4.20am – you can’t always get what you want
I slept for five hours straight today. Woohoo! So it’s not the best night’s sleep I’ve ever had, but I’m positive that if my IV alarm hadn’t sounded to tell the world that it was empty, I may have slept right through to the 6am.
Perhaps the extra dose of sleeping tablets did the trick last night. After basically begging the nurse all day to see a doctor about it (she was unhopeful but not unhelpful), I had expected to have to plead with the on-call doctor. But no, instead, the nurse just appeared at bed time with two sleeping pills in the pot without ceremony or explanation. Fine with me.
Give me the damn pills!
I wasn’t going to probe into who signed it off, for how long and why… she made me aware of the doctor’s concern that I’m “so young” and the one pill “should work”. Hello: I am on enough steroids to keep a rhinoceros awake at all hours. “GIVE ME THE DAMN PILLS” (I did not say).
So I washed the innocuous looking blue pills down with a swig of water and switched on the Eminem film 8-Mile. Before too long, I found the plot (?) hard to follow and realised that I should make haste and brush my teeth before I lost any more of my critical faculties. Once I’d staggered to the bathroom, I tucked myself back into bed and my lack of memory thereafter suggests I dropped off pretty sharpish.
I was glad to put that day behind me because I had a really glum morning on Saturday. The pain in my left hand from that dodgy cannula was pretty much constant and every time they pushed fluid through I felt as though my vein was on fire. It was only until I had mentioned this while in floods of tears to a rather brusk nurse , that they conceded the line could come out and another one could be put in.
About four or five hours later, the new cannula was inserted by the lovely nurse who sorted me out with sleeping pills earlier. I heaped praise on her for getting the line in successfully first time and she reminded me that it’s always to do it before you are regaled with tales of other nurses failure. Less pressure… makes sense.
Now my lovely line flushes like a dream: no pain; just a soothing coolness as the liquids shoot through my vein. Heavenly.
I’d make such a bad junkie.
Being in here like this – the human pin-cushion – has given me a real aversion to ever having these voluntarily. I know that if T and I were ever in a position to try IVF, one (or both) of us would need to do daily hormone injections. With this in mind, I told the nurse that she could give me yesterday’s anti-coagulant injection into the little roll of fat around my belly button. Apparently this is one of the sites you can self-administer IVF drugs, so I thought it’s be good to see how painful it was. Honestly it wasn’t so bad, but the idea of doing it to myself still grosses me out. I’d make such a bad junkie.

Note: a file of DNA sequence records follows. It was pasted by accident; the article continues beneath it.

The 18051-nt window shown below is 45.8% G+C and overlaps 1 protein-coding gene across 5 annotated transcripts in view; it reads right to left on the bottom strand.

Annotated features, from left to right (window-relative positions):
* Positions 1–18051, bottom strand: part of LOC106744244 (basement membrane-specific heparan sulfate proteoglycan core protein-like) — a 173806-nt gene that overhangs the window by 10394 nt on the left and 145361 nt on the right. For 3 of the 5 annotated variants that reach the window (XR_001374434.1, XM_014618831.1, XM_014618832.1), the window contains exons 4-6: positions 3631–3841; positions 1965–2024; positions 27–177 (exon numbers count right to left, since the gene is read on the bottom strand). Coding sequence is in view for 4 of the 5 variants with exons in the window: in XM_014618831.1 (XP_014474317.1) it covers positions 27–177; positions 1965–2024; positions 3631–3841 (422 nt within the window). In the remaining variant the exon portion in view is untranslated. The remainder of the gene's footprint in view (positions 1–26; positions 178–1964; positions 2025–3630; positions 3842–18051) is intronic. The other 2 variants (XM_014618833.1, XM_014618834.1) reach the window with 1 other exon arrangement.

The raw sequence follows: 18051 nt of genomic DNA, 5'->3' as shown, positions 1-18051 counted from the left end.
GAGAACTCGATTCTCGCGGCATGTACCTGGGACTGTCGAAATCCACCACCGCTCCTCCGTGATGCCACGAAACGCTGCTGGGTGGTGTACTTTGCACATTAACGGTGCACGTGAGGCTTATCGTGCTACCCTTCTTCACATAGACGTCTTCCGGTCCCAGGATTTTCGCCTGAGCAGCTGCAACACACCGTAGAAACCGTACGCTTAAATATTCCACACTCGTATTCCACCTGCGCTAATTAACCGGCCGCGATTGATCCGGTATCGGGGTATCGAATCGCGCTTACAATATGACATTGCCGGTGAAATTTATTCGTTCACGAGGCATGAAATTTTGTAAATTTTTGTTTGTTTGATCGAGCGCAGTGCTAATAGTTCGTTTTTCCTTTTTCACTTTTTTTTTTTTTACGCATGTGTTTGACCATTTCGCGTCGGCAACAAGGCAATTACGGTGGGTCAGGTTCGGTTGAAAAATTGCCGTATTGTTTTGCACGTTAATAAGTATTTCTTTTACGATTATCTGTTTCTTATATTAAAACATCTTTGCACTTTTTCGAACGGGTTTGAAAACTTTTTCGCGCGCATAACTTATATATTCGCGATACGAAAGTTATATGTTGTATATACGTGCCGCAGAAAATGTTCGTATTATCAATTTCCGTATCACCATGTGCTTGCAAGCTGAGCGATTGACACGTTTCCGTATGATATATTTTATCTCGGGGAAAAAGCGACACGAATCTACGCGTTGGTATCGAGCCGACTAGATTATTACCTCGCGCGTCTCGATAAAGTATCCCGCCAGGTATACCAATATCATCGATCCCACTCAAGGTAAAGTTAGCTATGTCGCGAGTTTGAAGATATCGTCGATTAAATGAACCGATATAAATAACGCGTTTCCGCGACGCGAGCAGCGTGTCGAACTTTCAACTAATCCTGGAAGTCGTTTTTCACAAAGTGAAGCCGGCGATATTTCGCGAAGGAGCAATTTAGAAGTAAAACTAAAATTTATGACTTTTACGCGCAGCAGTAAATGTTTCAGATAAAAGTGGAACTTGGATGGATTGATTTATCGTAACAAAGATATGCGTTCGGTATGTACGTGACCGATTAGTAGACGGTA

After the jab into my tummy, I quickly gulped down my dinner before my mum and T arrived. The sweet and sour chicken with rice was a welcome change from the sausage and mash atrocity everyone on the ward was treated to yesterday. The steroids are making me hungry like hell, so no matter what the slop is they serve up; I always manage to finish my plate. And that’s saying something: I never finish a meal. I tried to get 10 minutes shut-eye before my visitors showed up.
Mum brought a mini Christmas tree with her, which T had a time wrestling with the battery pack to get it to work (with success, of course). The room now looks beautifully festive: I have tinsel on the TV; reindeer fairy lights adorning the windows; and a little Christmas tree perched on the counter in front of the gloves and aprons station. I was also treated to a new pair of PJs by mum, which was most welcome, since even before I was hospitalised I was mixing and matching some pretty old and straggly pairs.
All in all, I feel like I had a turn in fortunes yesterday afternoon. I got that ruddy awful cannula out (the vein is still red) and I saw my family. Dad and Marley also came to see me earlier and we distracted each other by having a silly debate about the nurse call button, which still has a 1950s icon of a nurse on (female in a short dress, obviously).
The only thing now is to keep an eye on my lovely stool chart. Yesterday was a day of mostly 6s (with blood). There was one without blood (progress) and this morning I actually caught sight of a poop before it disappeared beneath the blood-red water. Only an IBD sufferer would call this progress, but it is: in a small way.
I need to discuss with the doctor whether they are going to review the inflammation with their scope again. Looking at the poo chart it’s hard for me to see progress and I’m an expert in my own poo. God knows what someone looking at this naively would think. I suspect and I hope that they do an endoscopy again before I leave. But watch this space…